- End-users. Most teams overlook this lot, forgetting that they are the ones interacting with the business solutions you offer. They may be interested in watching demos, reading unbiased customer reviews and case studies, and attending webcasts.
- Researchers. This group comprises junior staff instructed by their bosses to research solutions and report back. They scour the internet looking for these solutions, so grab their attention with white papers, demos, and product overviews.
- Finance decision-makers. The finance team doesn’t necessarily look at the technical aspects of your solutions but they want to know if it’s worth paying for. ROI calculators, datasheets, and webinars that demonstrate value are good choice content.
- Executives. This group juggles your solution’s ability to help them attain their goals and the financial implication of the investments. Share content that discusses key business challenges your solutions can tackle and expected outcomes. Executives look at white papers, industry reports, case studies, and ROI calculators.
Use Web Forms
Here’s an interesting stat from Hubspot.
Up to 74 percent of marketing teams include web forms in their lead generation strategies. And as far as lead generation tools go, 49.7 percent indicated that web forms offer the highest conversations.
Web forms work.
Embedding web forms on websites is a near-effortless way of connecting with interested visitors.
Place them in strategic places to help site visitors access gated content, sign up for a service or newsletter, and get in touch with you.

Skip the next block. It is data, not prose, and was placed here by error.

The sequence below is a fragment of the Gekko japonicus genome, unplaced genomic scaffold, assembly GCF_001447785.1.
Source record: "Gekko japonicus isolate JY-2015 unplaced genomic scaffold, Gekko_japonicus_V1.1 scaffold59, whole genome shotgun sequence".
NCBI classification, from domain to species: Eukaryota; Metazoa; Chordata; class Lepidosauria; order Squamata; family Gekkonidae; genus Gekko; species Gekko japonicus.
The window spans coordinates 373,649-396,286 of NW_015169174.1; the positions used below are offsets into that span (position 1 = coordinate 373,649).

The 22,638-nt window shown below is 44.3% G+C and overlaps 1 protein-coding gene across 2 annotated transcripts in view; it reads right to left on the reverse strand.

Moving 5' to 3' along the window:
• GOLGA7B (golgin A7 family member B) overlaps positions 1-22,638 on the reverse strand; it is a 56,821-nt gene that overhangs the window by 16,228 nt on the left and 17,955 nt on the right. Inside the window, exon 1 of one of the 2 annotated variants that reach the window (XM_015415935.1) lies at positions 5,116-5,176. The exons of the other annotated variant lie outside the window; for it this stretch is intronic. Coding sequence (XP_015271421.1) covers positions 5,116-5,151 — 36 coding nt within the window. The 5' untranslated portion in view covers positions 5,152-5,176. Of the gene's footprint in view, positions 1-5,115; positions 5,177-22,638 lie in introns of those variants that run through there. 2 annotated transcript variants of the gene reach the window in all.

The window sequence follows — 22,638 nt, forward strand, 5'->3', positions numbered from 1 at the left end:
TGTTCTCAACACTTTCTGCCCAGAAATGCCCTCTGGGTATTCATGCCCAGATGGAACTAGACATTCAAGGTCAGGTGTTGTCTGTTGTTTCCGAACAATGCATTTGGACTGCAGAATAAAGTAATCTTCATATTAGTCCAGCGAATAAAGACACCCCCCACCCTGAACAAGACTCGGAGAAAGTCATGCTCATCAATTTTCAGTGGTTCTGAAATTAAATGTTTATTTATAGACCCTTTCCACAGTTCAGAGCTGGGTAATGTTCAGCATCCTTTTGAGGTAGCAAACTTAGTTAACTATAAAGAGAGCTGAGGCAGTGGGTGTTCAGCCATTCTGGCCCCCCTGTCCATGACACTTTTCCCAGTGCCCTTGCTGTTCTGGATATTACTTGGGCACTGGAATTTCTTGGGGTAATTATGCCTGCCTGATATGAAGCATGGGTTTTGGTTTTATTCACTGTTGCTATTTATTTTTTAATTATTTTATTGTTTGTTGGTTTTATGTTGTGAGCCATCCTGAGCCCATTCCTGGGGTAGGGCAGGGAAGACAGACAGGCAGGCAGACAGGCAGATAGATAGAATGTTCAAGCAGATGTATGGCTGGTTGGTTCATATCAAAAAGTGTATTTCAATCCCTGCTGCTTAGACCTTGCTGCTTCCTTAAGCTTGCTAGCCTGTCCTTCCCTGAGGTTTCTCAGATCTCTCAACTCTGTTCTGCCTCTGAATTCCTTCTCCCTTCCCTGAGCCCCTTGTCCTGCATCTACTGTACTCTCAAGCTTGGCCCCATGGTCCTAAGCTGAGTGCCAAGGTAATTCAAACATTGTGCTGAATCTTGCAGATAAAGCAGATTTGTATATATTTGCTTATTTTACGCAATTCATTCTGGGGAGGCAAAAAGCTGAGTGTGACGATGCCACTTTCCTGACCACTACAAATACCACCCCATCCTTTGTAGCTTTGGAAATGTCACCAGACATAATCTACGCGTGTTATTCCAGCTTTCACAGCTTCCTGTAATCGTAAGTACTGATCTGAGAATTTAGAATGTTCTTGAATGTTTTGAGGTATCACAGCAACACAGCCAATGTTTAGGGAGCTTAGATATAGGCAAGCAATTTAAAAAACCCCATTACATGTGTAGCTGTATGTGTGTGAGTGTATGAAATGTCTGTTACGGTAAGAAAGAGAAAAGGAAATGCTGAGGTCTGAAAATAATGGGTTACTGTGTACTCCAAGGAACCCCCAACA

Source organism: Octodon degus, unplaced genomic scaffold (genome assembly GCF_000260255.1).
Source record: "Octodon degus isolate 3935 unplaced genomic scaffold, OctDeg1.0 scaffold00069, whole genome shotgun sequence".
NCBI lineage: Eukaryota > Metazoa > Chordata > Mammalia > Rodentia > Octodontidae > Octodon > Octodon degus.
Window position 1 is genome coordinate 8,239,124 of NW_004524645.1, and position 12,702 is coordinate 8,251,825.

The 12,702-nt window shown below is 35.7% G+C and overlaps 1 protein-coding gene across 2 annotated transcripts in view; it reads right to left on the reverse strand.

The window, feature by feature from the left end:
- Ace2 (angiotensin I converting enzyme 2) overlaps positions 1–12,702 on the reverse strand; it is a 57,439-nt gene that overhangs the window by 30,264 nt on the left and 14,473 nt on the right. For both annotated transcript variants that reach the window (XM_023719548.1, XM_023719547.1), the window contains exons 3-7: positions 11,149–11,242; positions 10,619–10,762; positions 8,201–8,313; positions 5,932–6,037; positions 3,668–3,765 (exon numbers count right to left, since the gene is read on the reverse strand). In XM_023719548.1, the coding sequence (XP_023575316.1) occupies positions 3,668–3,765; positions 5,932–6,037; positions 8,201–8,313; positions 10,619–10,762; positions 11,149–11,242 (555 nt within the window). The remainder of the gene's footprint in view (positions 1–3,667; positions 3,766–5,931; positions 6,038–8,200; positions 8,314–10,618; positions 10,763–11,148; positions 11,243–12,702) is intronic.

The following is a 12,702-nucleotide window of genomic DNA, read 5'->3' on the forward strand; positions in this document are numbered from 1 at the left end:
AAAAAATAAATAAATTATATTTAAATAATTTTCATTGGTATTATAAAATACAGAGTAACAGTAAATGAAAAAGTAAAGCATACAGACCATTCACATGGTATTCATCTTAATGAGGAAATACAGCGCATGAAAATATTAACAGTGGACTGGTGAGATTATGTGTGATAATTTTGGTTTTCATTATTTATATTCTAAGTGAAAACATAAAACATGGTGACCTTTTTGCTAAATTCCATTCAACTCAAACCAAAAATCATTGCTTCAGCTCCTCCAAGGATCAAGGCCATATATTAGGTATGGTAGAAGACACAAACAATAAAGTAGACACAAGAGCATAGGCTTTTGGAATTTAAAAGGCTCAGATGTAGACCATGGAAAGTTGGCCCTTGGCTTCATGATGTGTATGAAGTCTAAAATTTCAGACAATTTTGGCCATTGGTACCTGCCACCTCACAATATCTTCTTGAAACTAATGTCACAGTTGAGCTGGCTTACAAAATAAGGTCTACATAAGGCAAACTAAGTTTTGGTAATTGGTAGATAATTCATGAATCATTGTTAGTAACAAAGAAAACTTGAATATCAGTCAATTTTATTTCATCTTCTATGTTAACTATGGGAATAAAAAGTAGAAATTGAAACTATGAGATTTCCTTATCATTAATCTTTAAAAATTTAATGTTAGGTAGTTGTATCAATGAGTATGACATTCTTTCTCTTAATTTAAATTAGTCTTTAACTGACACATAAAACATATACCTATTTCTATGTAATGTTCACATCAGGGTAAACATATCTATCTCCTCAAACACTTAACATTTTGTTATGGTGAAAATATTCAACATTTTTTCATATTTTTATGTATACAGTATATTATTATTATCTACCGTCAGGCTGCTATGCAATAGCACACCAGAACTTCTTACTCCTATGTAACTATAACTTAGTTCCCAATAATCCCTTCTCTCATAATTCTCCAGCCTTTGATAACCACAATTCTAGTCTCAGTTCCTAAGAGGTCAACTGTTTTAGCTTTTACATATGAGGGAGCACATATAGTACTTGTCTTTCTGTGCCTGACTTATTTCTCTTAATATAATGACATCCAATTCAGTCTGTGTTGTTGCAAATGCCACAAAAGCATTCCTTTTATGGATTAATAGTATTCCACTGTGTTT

Here are some benefits of incorporating web forms
- Automating lead capture. Manually checking which offerings/web pages appeal to your visitors can be tedious and a waste of company resources. Web forms smoothen the process by bringing interested parties to you.
- Improved targeting. Web forms provide data that reveals visitor interests and needs. You can use the information to improve your buyer personas and share highly relevant content with subscribers.
- Utilizing passive data collection. Through web forms, website activities like downloading content or signing up for webinars, your team can activate workflows to nurture and convert these leads.
5. Make Cold Calls
Making real connections is a tough but crucial starting point for business relationships.
What better way is there to initiate conversations with sales leads than through cold calling?
Research by RAIN Group backs this. Senior-level buyers prefer being contacted through the phone while 82 percent of buyers agree to meetings with vendors who contact them.
If you want to improve sales leads and generate revenues, put together your value proposition and pick up the phone.
Best practices include:
- Change your mindset. Long have salespeople struggled with the “nagging salesman” title. When you pick up the phone, you’re not a nag, rather a professional who can solve problems and help partner companies thrive. Go in with this mindset.
- Research your prospect. You want to connect with brands that may be interested in the solutions you provide. Look up their industry, the challenges they endure along with their expectations, and your capacity to handle them.
- Leverage sales triggers. Is your target company expanding? Have they secured new funding? Perhaps new C-suite executes have been appointed? Look for events that may create opportunities for you to work together.
- Try not to overwhelm the prospect. While trying to win over the prospect, many salespeople overshare information, leaving the prospect a little giddy and not knowing what to think about. Share just enough information to interest them in a